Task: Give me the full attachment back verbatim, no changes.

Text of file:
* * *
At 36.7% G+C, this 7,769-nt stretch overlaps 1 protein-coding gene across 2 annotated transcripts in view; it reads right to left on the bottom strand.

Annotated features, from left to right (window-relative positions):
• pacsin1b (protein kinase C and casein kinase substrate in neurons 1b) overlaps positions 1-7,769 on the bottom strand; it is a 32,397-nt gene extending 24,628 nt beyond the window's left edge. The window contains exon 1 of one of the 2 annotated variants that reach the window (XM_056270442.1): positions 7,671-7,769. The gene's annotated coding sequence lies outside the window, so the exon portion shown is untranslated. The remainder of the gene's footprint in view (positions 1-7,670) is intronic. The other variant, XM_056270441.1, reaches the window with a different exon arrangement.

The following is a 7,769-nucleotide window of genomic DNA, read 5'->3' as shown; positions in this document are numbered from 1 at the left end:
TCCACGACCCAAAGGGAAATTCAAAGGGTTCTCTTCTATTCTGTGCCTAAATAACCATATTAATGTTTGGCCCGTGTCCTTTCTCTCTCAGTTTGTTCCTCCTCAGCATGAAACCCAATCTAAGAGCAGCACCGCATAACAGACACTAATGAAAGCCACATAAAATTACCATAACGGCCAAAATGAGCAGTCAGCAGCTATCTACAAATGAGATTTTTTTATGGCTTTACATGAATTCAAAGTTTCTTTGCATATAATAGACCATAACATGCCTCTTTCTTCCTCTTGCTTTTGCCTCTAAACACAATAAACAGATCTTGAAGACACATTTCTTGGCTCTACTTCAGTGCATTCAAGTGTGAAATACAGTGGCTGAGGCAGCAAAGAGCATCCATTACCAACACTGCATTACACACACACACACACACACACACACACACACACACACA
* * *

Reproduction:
At 36.7% G+C, this 7,769-nt stretch overlaps 1 protein-coding gene across 2 annotated transcripts in view; it reads right to left on the bottom strand.

Annotated features, from left to right (window-relative positions):
• pacsin1b (protein kinase C and casein kinase substrate in neurons 1b) overlaps positions 1-7,769 on the bottom strand; it is a 32,397-nt gene extending 24,628 nt beyond the window's left edge. The window contains exon 1 of one of the 2 annotated variants that reach the window (XM_056270442.1): positions 7,671-7,769. The gene's annotated coding sequence lies outside the window, so the exon portion shown is untranslated. The remainder of the gene's footprint in view (positions 1-7,670) is intronic. The other variant, XM_056270441.1, reaches the window with a different exon arrangement.

The following is a 7,769-nucleotide window of genomic DNA, read 5'->3' as shown; positions in this document are numbered from 1 at the left end:
TCCACGACCCAAAGGGAAATTCAAAGGGTTCTCTTCTATTCTGTGCCTAAATAACCATATTAATGTTTGGCCCGTGTCCTTTCTCTCTCAGTTTGTTCCTCCTCAGCATGAAACCCAATCTAAGAGCAGCACCGCATAACAGACACTAATGAAAGCCACATAAAATTACCATAACGGCCAAAATGAGCAGTCAGCAGCTATCTACAAATGAGATTTTTTTATGGCTTTACATGAATTCAAAGTTTCTTTGCATATAATAGACCATAACATGCCTCTTTCTTCCTCTTGCTTTTGCCTCTAAACACAATAAACAGATCTTGAAGACACATTTCTTGGCTCTACTTCAGTGCATTCAAGTGTGAAATACAGTGGCTGAGGCAGCAAAGAGCATCCATTACCAACACTGCATTACACACACACACACACACACACACACACACACACACACA